The morning after our arrival, Judy and I took off across the village to meet with some of the women whose lives and thoughts she was recording. We threaded our way through a bleating flock of iridescent white mohair goats, kicked a rolling soccer ball back toward some laughing urchins, and ducked under a clothesline hung with laundry. I tagged along, all eyes and ears, hoping my presence wouldn't bias her conversations. Judy was uncovering nuances of power linked to social and kinship relations. She seemed to be on anthropology's cutting edge and I was thrilled to be here, on the sidelines, watching. I pestered her with questions and she taught me a great deal that week. But the lesson from that visit that still humbles me today came from an unexpected source.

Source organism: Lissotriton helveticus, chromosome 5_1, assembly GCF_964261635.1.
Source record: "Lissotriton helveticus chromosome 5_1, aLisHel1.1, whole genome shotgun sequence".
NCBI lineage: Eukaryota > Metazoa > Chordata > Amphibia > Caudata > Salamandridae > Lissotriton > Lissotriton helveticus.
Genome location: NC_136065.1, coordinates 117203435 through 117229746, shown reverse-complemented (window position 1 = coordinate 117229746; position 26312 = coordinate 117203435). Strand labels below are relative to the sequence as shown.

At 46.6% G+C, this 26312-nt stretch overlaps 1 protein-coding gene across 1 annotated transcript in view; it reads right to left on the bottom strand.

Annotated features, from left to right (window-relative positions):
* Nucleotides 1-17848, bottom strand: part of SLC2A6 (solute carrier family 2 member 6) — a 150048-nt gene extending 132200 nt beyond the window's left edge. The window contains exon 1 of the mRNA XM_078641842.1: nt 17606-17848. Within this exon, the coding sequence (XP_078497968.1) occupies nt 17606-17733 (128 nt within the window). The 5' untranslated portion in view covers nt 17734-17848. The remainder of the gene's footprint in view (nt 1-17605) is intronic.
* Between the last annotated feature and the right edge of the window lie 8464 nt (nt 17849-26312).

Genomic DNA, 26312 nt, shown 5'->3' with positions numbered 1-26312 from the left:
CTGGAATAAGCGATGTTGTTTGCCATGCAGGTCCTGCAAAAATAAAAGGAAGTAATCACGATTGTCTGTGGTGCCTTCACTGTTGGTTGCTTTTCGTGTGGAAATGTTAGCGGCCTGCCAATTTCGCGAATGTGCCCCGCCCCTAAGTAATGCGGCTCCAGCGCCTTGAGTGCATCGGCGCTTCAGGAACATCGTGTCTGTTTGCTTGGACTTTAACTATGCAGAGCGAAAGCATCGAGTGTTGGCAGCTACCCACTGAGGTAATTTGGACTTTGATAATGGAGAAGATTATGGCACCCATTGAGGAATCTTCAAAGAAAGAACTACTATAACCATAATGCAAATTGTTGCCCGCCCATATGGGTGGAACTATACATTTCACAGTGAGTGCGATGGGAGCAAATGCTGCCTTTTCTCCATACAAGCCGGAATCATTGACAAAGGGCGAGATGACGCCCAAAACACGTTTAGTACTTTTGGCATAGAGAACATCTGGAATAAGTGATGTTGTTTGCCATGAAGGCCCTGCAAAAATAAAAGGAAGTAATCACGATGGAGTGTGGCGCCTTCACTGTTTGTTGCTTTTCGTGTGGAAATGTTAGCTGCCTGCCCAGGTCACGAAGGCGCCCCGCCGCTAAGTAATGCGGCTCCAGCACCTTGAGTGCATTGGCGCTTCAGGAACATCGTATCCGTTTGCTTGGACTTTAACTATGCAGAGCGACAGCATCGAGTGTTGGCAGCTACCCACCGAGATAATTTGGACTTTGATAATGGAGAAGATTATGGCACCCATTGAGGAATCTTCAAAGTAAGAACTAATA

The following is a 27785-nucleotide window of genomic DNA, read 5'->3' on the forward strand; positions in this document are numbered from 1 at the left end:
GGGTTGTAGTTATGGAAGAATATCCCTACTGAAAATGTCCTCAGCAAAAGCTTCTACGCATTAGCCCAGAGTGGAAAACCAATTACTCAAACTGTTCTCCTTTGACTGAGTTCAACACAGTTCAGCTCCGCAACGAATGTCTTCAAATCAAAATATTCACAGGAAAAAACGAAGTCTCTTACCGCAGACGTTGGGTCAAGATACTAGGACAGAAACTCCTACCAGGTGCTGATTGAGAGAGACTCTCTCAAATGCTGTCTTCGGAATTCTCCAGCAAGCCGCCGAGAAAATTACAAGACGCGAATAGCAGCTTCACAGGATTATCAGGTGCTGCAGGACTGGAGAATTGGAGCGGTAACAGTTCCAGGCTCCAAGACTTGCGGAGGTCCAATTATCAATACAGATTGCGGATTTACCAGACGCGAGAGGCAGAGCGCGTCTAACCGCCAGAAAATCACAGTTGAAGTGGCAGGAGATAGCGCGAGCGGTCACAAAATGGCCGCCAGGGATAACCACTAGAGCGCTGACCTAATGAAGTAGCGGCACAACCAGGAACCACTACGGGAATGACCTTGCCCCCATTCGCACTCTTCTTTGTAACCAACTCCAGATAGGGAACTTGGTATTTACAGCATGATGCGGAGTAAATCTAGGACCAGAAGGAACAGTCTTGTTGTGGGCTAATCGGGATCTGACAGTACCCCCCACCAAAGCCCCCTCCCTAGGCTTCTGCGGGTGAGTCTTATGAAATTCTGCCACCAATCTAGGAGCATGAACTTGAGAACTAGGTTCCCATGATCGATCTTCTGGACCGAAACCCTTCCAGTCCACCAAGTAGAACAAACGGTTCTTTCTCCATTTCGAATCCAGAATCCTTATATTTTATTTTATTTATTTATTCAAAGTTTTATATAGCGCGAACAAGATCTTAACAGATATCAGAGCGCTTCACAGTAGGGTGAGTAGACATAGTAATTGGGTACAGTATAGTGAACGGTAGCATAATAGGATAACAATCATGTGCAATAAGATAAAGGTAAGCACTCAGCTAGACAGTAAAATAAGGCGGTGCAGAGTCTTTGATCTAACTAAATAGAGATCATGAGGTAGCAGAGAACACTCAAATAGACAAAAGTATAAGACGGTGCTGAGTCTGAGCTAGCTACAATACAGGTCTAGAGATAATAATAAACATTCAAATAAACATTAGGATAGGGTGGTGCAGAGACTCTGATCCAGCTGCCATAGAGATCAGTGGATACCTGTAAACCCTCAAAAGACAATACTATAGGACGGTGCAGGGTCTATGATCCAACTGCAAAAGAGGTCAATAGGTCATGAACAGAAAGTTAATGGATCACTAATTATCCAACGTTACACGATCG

Her name was Mahlapane. She was a wisp of a girl with a shy smile, penetrating eyes and a recent high school diploma. At 19, she was exactly half my age. She worked as Judy's research assistant, making introductions, translating from Sesotho, and explaining deeper meanings of what was said. Her real strength as a research partner came from her insider status in this village. She knew these people intimately. She was accepted as one of their own, trusted with her culture's inner knowledge, it's hidden meanings. Mahlapane eased Judy's entree to village women in their rondavels. Her presence added an aura of trust and encouraged candor from the women as they answered Judy's penetrating questions. She provided bits of local history and social insight as well. During my visit, she hung around Judy's rondavel after work, mostly making small talk. Maybe she was just curious to see who this new white guy was, who had come to her village from abroad, and to figure out just why he was here.